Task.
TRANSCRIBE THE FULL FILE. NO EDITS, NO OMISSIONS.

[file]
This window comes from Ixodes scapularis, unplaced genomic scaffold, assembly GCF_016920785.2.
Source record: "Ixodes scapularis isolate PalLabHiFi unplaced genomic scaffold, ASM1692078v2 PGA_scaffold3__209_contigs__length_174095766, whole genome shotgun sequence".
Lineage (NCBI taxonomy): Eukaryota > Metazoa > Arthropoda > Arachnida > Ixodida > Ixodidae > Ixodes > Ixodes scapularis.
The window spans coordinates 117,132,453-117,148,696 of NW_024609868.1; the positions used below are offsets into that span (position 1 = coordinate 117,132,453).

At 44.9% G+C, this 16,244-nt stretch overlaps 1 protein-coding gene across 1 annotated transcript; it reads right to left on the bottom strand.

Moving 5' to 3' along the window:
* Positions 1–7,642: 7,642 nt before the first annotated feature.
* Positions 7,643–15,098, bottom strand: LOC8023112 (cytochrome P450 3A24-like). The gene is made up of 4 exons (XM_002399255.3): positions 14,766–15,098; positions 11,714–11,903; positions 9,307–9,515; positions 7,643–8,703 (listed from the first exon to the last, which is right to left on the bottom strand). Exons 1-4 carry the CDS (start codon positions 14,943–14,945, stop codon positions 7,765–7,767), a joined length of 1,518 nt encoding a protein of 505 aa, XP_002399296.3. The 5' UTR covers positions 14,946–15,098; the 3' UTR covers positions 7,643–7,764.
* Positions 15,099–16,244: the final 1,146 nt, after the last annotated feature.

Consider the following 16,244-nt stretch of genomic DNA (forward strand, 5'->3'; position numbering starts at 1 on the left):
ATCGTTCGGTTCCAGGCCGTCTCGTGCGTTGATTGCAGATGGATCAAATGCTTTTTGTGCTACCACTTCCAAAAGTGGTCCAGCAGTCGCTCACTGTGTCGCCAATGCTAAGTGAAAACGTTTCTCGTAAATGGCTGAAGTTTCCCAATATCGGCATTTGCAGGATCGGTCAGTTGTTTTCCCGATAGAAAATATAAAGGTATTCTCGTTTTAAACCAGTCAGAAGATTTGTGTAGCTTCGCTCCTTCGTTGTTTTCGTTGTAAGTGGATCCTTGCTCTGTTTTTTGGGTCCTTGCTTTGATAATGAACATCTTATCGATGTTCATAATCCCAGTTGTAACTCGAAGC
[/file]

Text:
This window comes from Ixodes scapularis, unplaced genomic scaffold, assembly GCF_016920785.2.
Source record: "Ixodes scapularis isolate PalLabHiFi unplaced genomic scaffold, ASM1692078v2 PGA_scaffold3__209_contigs__length_174095766, whole genome shotgun sequence".
Lineage (NCBI taxonomy): Eukaryota > Metazoa > Arthropoda > Arachnida > Ixodida > Ixodidae > Ixodes > Ixodes scapularis.
The window spans coordinates 117,132,453-117,148,696 of NW_024609868.1; the positions used below are offsets into that span (position 1 = coordinate 117,132,453).

At 44.9% G+C, this 16,244-nt stretch overlaps 1 protein-coding gene across 1 annotated transcript; it reads right to left on the bottom strand.

Moving 5' to 3' along the window:
* Positions 1–7,642: 7,642 nt before the first annotated feature.
* Positions 7,643–15,098, bottom strand: LOC8023112 (cytochrome P450 3A24-like). The gene is made up of 4 exons (XM_002399255.3): positions 14,766–15,098; positions 11,714–11,903; positions 9,307–9,515; positions 7,643–8,703 (listed from the first exon to the last, which is right to left on the bottom strand). Exons 1-4 carry the CDS (start codon positions 14,943–14,945, stop codon positions 7,765–7,767), a joined length of 1,518 nt encoding a protein of 505 aa, XP_002399296.3. The 5' UTR covers positions 14,946–15,098; the 3' UTR covers positions 7,643–7,764.
* Positions 15,099–16,244: the final 1,146 nt, after the last annotated feature.

Consider the following 16,244-nt stretch of genomic DNA (forward strand, 5'->3'; position numbering starts at 1 on the left):
ATCGTTCGGTTCCAGGCCGTCTCGTGCGTTGATTGCAGATGGATCAAATGCTTTTTGTGCTACCACTTCCAAAAGTGGTCCAGCAGTCGCTCACTGTGTCGCCAATGCTAAGTGAAAACGTTTCTCGTAAATGGCTGAAGTTTCCCAATATCGGCATTTGCAGGATCGGTCAGTTGTTTTCCCGATAGAAAATATAAAGGTATTCTCGTTTTAAACCAGTCAGAAGATTTGTGTAGCTTCGCTCCTTCGTTGTTTTCGTTGTAAGTGGATCCTTGCTCTGTTTTTTGGGTCCTTGCTTTGATAATGAACATCTTATCGATGTTCATAATCCCAGTTGTAACTCGAAGC